Police announced another arrest on Wednesday in an investigation into illegal telephone hacking, which has forced Rupert Murdoch to shut Britain's most-read weekly newspaper and rocked the country's media and political elite.
Britain's media industry, politicians and police have been hit this year by revelations that journalists and private investigators illegally intercepted mobile phone voicemail messages to get gossip for stories. Detectives are also looking into whether reporters paid police for information.
The case forced Murdoch's News Corp to shut the News of the World tabloid in July. Top London police officers have resigned and Prime Minister David Cameron's media advisor - a former News of the World editor - quit and was arrested.
A 41-year-old man has been detained in London on suspicion of conspiring to intercept voicemail messages and perverting the course of justice, police said. He was being held at a south London police station.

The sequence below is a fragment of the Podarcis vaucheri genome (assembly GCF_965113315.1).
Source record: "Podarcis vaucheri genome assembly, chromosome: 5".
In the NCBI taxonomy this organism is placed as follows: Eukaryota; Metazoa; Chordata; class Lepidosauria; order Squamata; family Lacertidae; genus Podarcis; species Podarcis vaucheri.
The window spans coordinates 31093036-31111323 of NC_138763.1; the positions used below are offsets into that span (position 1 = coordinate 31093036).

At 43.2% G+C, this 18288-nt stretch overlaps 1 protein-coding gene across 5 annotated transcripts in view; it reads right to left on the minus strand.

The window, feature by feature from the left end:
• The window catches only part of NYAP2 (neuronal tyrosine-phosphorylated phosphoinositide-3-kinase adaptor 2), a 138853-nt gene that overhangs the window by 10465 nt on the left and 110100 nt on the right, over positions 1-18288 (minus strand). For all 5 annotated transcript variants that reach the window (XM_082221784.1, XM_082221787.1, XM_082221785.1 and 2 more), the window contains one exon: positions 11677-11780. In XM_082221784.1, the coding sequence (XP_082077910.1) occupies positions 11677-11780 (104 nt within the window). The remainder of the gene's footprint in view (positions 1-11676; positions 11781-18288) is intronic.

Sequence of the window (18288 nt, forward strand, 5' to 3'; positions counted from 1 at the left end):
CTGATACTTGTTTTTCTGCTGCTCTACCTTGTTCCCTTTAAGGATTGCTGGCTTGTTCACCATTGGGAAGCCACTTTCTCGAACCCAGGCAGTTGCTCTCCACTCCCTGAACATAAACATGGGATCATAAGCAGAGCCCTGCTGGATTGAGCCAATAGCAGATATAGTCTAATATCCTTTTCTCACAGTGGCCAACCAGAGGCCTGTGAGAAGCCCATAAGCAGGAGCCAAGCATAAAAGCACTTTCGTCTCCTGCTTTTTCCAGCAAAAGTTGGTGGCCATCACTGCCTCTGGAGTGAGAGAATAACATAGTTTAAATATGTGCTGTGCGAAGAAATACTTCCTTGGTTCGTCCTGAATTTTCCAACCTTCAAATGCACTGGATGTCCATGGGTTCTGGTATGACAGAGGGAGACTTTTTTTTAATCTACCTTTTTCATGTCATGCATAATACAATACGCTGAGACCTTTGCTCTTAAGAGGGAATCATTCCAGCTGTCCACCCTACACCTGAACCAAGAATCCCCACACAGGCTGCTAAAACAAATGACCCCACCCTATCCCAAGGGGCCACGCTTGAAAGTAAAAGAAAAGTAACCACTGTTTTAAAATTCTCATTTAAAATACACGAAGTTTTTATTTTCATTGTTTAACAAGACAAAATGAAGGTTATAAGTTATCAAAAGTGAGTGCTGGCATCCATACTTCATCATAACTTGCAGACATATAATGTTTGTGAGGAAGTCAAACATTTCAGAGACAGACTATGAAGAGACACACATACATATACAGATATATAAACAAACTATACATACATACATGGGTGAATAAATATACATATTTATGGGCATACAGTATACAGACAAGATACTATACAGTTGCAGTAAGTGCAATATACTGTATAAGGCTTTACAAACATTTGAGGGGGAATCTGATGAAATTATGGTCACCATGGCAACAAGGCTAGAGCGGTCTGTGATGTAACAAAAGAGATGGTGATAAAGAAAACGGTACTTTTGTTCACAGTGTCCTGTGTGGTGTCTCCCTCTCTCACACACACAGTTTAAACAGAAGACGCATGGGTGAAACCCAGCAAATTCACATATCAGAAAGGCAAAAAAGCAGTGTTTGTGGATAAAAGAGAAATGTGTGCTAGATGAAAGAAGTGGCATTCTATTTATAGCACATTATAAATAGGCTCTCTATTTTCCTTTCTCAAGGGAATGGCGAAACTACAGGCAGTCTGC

A Metropolitan Police spokesman gave no further details about the arrested man, other than to say he was not a police officer. Police have made about 20 arrests in the phone hacking case so far.
Suspected targets of the telephone hacking at the News of the World include celebrities and politicians, families of soldiers killed in Afghanistan and crime victims, including a missing schoolgirl who was later found dead.
The scandal forced Murdoch's News Corp to abandon plans to take complete control over Britain's BSkyB satellite TV broadcaster, and has put his son James, the executive in charge of UK operations, under fire in parliamentary hearings.
Cameron has established an inquiry into press practices, which in recent weeks has heard testimony from movie stars, politicians and crime victims complaining that they have been hounded by reporters whose methods they believe are illegal.
(Reporting by Tim Castle; Editing by Peter Graff)